osm-python-tools

by mocnik-science

mocnik-science /osm-python-tools

A library to access OpenStreetMap related services

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OSMPythonTools

The python package

OSMPythonTools
provides easy access to OpenStreetMap (OSM) related services, among them an Overpass endpoint, Nominatim, and the OSM API.

Installation

To install

OSMPythonTools
, you will need
python3
and
pip
(How to install pip). Then execute:
bash
pip install OSMPythonTools
On some operating systems,
pip
for
python3
is named
pip3
:
bash
pip3 install OSMPythonTools

Example 1

Which object does the way with the id

5887599
represent?

We can use the OSM API to answer this question:

python
from OSMPythonTools.api import Api
api = Api()
way = api.query('way/5887599')
The resulting object contains information about the way, which can easily be accessed: ```python way.tag('building')

'castle'

way.tag('architect')

'Johann Lucas von Hildebrandt'

way.tag('website')

'http://www.belvedere.at'

## Example 2

What is the English name of the church called ‘Stephansdom’, what address does it have, and which of which denomination is the church?

We use the Overpass API to query the corresponding data:

```python from OSMPythonTools.overpass import Overpass overpass = Overpass() result = overpass.query('way["name"="Stephansdom"]; out body;')

This time, the result is a number of objects, which can be accessed by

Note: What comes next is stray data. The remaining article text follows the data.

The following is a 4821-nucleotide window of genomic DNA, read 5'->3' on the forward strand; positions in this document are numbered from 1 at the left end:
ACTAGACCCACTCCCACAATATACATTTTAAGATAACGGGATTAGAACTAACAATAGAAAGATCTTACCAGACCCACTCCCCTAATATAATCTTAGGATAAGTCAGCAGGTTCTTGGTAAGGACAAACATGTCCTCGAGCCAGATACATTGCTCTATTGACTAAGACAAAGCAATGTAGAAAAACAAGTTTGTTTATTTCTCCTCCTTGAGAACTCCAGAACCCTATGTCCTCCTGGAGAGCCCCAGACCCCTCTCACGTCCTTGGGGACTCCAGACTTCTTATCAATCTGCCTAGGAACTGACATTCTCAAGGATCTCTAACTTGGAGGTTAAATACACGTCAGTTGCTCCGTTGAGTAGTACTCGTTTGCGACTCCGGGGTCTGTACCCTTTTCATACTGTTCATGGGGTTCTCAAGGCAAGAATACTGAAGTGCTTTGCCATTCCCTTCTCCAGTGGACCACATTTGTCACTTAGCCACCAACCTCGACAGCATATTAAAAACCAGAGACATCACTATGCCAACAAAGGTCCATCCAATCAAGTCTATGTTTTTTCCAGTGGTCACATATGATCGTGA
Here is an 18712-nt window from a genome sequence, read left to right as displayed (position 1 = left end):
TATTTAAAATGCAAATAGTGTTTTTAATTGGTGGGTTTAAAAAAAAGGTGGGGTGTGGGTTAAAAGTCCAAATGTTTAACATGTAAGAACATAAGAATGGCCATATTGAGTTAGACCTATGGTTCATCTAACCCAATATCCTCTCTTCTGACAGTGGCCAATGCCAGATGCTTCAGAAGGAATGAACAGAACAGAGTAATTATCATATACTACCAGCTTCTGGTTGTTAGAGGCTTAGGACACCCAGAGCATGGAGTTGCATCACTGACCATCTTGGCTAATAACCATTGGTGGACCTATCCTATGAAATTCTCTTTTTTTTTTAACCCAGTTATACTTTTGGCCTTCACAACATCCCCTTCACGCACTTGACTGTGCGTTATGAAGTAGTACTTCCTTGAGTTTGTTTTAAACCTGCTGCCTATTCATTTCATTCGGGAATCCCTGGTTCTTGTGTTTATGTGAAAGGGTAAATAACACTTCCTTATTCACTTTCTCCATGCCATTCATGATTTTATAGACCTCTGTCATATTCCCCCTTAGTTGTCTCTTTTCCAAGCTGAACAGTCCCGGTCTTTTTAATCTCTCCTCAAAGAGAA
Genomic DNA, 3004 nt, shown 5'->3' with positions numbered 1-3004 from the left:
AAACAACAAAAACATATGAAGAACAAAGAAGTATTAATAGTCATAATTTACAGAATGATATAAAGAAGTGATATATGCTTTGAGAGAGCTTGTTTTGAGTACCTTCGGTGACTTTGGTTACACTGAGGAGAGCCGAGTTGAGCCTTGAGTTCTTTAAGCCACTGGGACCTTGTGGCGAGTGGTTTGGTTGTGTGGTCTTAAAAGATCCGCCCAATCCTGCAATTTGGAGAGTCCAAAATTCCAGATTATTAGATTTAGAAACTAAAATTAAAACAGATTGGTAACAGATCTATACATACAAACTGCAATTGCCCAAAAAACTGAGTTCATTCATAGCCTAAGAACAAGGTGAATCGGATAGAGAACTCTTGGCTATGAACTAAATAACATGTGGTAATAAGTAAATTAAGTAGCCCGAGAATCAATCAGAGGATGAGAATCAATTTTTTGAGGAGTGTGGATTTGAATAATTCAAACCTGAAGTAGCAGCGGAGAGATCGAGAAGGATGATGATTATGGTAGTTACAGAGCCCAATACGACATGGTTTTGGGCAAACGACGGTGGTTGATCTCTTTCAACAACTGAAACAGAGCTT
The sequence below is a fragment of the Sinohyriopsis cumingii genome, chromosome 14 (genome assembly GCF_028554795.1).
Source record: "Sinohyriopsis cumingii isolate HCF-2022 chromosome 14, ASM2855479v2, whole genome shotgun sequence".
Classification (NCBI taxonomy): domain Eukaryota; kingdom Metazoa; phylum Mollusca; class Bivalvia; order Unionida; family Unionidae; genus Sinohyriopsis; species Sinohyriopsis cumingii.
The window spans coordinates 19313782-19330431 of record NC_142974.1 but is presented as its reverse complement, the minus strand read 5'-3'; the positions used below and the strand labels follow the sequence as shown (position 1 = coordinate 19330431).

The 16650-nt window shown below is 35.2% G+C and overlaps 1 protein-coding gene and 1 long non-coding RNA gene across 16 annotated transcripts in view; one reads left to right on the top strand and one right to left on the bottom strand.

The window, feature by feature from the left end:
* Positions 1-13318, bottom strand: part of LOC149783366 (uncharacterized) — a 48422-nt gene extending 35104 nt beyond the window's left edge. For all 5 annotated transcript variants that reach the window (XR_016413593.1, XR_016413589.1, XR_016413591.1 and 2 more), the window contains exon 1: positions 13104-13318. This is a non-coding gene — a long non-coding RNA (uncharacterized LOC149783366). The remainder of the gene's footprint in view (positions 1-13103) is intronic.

result.elements()
. We just pick the first one:
python
stephansdom = result.elements()[0]
Information about the church can now easily be accessed: ```python stephansdom.tag('name:en')

"Saint Stephen's Cathedral"

'%s %s, %s %s' % (stephansdom.tag('addr:street'), stephansdom.tag('addr:housenumber'), stephansdom.tag('addr:postcode'), stephansdom.tag('addr:city'))

'Stephansplatz 3, 1010 Wien'

stephansdom.tag('building')

'cathedral'

stephansdom.tag('denomination')

'catholic'

## Example 3

How many trees are in the OSM data of Vienna? And how many trees have there been in 2013?

This time, we have to first resolve the name ‘Vienna’ to an area id:

```python from OSMPythonTools.nominatim import Nominatim nominatim = Nominatim() areaId = nominatim.query('Vienna, Austria').areaId()

This area id can now be used to build the corresponding query: ```python from OSMPythonTools.overpass import overpassQueryBuilder, Overpass overpass = Overpass() query = overpassQueryBuilder(area=areaId, elementType='node', selector='"natural"="tree"', out='count') result = overpass.query(query) result.countElements()

137830

There are 134520 trees in the current OSM data of Vienna. How many have there been in 2013?
```python
result = overpass.query(query, date='2013-01-01T00:00:00Z', timeout=60)
result.countElements()
# 127689

Example 4

Where are waterbodies located in Vienna?

Again, we have to resolve the name ‘Vienna’ before running the query:

python
from OSMPythonTools.nominatim import Nominatim
nominatim = Nominatim()
areaId = nominatim.query('Vienna, Austria').areaId()